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Winter Is Coming: an Upcoming Change in the U.S. Patent System

I am a big fan of the Game of Throne series by George R.R. Martin. In the series, the members of House Stark have a forbidding motto: Winter is Coming. A significant change is coming in the patent world as well, and those not prepared face the risk of being frozen out.

When a patent application is filed, the invention claimed in the application is compared to earlier inventions and activities referred to as “prior art.” The claimed invention must be novel and non-obvious in light of the prior art for a patent to be issued. The United States currently operates under a “first to invent” patent system. Under this system, a patent applicant may be able to rely upon his or her invention date to eliminate some of the prior art. For example, if I invent Widget A in January, someone else invents Widget B in March, and I file my patent application in June, I may be able to rely upon my January invention date to prove that Widget B was not an “earlier invention” and thus should not be asserted as prior art against my application.

On March 16, 2013, the America Invents Act will change the United States patent system from a “first to invent” system to a “first to file” system. An applicant will no longer be allowed to rely on his or her invention date to eliminate prior art under the “first to file” system. Instead, the applicant will rely upon the date the application is filed to determine what constitutes prior art. After the system change, significant delays between inventing and filing a patent application could put the inventor’s rights at risk.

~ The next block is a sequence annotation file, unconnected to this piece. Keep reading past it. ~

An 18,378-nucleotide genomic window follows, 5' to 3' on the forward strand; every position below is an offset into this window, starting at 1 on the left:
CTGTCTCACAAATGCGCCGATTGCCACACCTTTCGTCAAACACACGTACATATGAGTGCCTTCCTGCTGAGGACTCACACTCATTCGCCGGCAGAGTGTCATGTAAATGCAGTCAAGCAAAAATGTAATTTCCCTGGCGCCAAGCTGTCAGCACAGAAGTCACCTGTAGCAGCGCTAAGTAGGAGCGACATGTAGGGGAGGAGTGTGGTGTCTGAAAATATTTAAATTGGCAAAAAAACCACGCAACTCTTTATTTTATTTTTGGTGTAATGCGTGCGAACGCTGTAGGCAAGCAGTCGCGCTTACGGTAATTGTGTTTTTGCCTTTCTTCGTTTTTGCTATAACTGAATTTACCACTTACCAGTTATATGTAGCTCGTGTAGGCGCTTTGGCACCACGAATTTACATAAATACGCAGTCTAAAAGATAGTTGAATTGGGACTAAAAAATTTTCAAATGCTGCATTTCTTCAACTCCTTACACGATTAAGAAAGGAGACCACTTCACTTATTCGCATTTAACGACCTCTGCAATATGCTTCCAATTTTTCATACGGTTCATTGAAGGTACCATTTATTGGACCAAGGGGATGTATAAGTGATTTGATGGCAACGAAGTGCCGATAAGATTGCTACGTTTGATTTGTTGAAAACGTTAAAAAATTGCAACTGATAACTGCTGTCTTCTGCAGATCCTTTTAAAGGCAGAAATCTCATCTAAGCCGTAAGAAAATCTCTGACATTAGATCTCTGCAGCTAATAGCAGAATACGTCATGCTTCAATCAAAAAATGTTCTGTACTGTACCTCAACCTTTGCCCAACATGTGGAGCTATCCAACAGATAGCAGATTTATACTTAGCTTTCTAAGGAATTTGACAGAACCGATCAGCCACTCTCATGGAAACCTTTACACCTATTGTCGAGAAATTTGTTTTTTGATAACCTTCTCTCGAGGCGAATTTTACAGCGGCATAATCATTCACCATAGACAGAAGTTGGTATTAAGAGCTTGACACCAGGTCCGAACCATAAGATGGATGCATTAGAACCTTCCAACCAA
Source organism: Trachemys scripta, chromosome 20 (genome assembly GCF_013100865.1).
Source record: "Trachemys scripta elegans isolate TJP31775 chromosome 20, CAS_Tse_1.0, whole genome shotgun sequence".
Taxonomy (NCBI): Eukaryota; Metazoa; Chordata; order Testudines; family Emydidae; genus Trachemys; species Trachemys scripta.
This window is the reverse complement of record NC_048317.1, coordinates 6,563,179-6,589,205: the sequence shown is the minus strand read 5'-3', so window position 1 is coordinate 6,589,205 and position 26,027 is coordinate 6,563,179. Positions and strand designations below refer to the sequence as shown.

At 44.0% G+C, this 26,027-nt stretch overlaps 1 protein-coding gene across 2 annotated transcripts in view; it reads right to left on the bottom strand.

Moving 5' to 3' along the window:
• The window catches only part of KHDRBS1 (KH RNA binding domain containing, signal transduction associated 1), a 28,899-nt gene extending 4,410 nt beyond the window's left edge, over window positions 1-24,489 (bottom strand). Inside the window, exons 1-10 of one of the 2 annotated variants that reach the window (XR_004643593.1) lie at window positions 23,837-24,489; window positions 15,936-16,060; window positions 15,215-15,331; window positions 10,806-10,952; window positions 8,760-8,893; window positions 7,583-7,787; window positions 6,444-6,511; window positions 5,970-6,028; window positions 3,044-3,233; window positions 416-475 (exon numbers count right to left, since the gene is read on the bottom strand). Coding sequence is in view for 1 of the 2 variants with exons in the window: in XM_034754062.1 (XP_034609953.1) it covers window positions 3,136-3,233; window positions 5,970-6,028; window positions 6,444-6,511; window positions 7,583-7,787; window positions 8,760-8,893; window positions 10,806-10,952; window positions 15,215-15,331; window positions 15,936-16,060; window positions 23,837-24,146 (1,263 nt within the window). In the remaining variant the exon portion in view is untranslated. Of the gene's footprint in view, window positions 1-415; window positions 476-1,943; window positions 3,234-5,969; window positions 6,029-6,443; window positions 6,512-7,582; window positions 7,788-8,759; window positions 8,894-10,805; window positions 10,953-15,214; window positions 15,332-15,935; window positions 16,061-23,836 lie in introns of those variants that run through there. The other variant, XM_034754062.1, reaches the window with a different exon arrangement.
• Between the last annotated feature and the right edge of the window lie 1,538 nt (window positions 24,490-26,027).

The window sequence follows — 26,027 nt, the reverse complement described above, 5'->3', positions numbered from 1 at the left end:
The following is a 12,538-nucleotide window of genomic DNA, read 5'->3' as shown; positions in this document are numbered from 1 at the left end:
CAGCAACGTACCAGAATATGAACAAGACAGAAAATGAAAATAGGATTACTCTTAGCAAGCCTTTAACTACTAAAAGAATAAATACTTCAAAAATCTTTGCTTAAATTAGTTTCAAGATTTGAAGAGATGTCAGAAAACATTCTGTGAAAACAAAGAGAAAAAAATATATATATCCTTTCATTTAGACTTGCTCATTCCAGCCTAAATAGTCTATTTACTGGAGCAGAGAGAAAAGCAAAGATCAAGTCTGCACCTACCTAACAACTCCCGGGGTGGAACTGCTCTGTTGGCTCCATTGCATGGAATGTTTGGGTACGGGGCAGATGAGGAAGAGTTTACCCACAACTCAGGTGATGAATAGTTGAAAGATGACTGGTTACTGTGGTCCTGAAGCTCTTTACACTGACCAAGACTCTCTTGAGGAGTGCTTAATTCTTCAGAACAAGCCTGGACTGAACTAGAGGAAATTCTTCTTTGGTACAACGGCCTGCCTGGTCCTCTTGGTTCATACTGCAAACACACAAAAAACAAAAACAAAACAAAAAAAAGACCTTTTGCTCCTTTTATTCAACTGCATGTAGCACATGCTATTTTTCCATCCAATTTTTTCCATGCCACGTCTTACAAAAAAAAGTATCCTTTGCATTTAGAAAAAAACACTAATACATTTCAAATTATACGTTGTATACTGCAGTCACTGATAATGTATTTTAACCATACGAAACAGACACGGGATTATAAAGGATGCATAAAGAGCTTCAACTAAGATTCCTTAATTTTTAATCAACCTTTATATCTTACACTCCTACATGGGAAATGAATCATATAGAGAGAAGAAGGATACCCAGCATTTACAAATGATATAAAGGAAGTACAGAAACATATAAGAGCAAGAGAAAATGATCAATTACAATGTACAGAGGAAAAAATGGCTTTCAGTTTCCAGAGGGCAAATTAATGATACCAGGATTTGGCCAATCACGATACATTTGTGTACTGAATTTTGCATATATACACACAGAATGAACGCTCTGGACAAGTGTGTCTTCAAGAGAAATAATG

If you have an invention, have kept it confidential for a long time, and are thinking about seeking patent protection, you may wish to consider filing a patent application prior to the March 16, 2013 switchover. If you are an experienced inventor, you may wish to consider filing patent applications more quickly to ensure that you are both the first to invent and the first to file.

The America Invents Act includes other changes to the patent system, many of which have already gone into effect. If you have any questions regarding these or other patent matters, please contact Brian Chellgren, or another patent attorney at Bingham Greenebaum Doll LLP.      

The American Invents Act provides a “grace period” wherein disclosures of an invention made by or derived from the inventor made up to one year before the filing date of the application are not considered prior art.

  • Partner

    Brian is an attorney in the firm's Lexington office, a member of the firm's Business Services Department, and Chair of the Intellectual Property Practice Group. A registered patent attorney with degrees in molecular biology (B.S ...



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